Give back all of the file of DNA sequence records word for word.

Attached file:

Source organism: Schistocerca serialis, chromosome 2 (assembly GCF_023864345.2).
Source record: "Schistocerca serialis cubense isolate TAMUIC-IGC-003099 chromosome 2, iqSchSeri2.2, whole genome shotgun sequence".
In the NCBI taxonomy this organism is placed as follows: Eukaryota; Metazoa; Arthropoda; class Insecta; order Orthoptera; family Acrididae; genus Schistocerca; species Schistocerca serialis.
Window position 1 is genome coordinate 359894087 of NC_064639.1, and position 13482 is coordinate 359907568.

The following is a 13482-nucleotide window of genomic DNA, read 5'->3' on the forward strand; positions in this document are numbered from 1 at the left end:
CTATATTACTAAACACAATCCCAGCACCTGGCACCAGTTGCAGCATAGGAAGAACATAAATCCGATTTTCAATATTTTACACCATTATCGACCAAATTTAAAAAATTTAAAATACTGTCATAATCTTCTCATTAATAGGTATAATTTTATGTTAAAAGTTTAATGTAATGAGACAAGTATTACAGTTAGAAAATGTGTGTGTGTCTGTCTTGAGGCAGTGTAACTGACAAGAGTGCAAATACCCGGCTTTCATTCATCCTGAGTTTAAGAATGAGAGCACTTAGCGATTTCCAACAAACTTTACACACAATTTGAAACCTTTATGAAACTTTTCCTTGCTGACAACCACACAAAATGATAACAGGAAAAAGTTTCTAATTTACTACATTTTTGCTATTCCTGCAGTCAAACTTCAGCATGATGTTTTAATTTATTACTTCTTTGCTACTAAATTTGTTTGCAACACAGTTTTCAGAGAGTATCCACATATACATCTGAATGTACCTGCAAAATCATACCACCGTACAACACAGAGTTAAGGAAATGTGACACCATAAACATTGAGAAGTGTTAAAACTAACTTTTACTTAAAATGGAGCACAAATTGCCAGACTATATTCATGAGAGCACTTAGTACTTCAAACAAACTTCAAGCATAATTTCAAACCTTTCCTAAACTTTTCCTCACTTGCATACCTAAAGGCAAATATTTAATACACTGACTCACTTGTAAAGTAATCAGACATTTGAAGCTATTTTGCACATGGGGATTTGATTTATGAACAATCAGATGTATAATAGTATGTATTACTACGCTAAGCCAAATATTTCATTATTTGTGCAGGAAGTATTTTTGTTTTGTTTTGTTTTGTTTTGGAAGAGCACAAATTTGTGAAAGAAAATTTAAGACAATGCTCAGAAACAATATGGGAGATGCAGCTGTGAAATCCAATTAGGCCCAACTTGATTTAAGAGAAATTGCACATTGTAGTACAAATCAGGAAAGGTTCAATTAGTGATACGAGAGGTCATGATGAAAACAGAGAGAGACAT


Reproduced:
Source organism: Schistocerca serialis, chromosome 2 (assembly GCF_023864345.2).
Source record: "Schistocerca serialis cubense isolate TAMUIC-IGC-003099 chromosome 2, iqSchSeri2.2, whole genome shotgun sequence".
In the NCBI taxonomy this organism is placed as follows: Eukaryota; Metazoa; Arthropoda; class Insecta; order Orthoptera; family Acrididae; genus Schistocerca; species Schistocerca serialis.
Window position 1 is genome coordinate 359894087 of NC_064639.1, and position 13482 is coordinate 359907568.

The following is a 13482-nucleotide window of genomic DNA, read 5'->3' on the forward strand; positions in this document are numbered from 1 at the left end:
CTATATTACTAAACACAATCCCAGCACCTGGCACCAGTTGCAGCATAGGAAGAACATAAATCCGATTTTCAATATTTTACACCATTATCGACCAAATTTAAAAAATTTAAAATACTGTCATAATCTTCTCATTAATAGGTATAATTTTATGTTAAAAGTTTAATGTAATGAGACAAGTATTACAGTTAGAAAATGTGTGTGTGTCTGTCTTGAGGCAGTGTAACTGACAAGAGTGCAAATACCCGGCTTTCATTCATCCTGAGTTTAAGAATGAGAGCACTTAGCGATTTCCAACAAACTTTACACACAATTTGAAACCTTTATGAAACTTTTCCTTGCTGACAACCACACAAAATGATAACAGGAAAAAGTTTCTAATTTACTACATTTTTGCTATTCCTGCAGTCAAACTTCAGCATGATGTTTTAATTTATTACTTCTTTGCTACTAAATTTGTTTGCAACACAGTTTTCAGAGAGTATCCACATATACATCTGAATGTACCTGCAAAATCATACCACCGTACAACACAGAGTTAAGGAAATGTGACACCATAAACATTGAGAAGTGTTAAAACTAACTTTTACTTAAAATGGAGCACAAATTGCCAGACTATATTCATGAGAGCACTTAGTACTTCAAACAAACTTCAAGCATAATTTCAAACCTTTCCTAAACTTTTCCTCACTTGCATACCTAAAGGCAAATATTTAATACACTGACTCACTTGTAAAGTAATCAGACATTTGAAGCTATTTTGCACATGGGGATTTGATTTATGAACAATCAGATGTATAATAGTATGTATTACTACGCTAAGCCAAATATTTCATTATTTGTGCAGGAAGTATTTTTGTTTTGTTTTGTTTTGTTTTGGAAGAGCACAAATTTGTGAAAGAAAATTTAAGACAATGCTCAGAAACAATATGGGAGATGCAGCTGTGAAATCCAATTAGGCCCAACTTGATTTAAGAGAAATTGCACATTGTAGTACAAATCAGGAAAGGTTCAATTAGTGATACGAGAGGTCATGATGAAAACAGAGAGAGACAT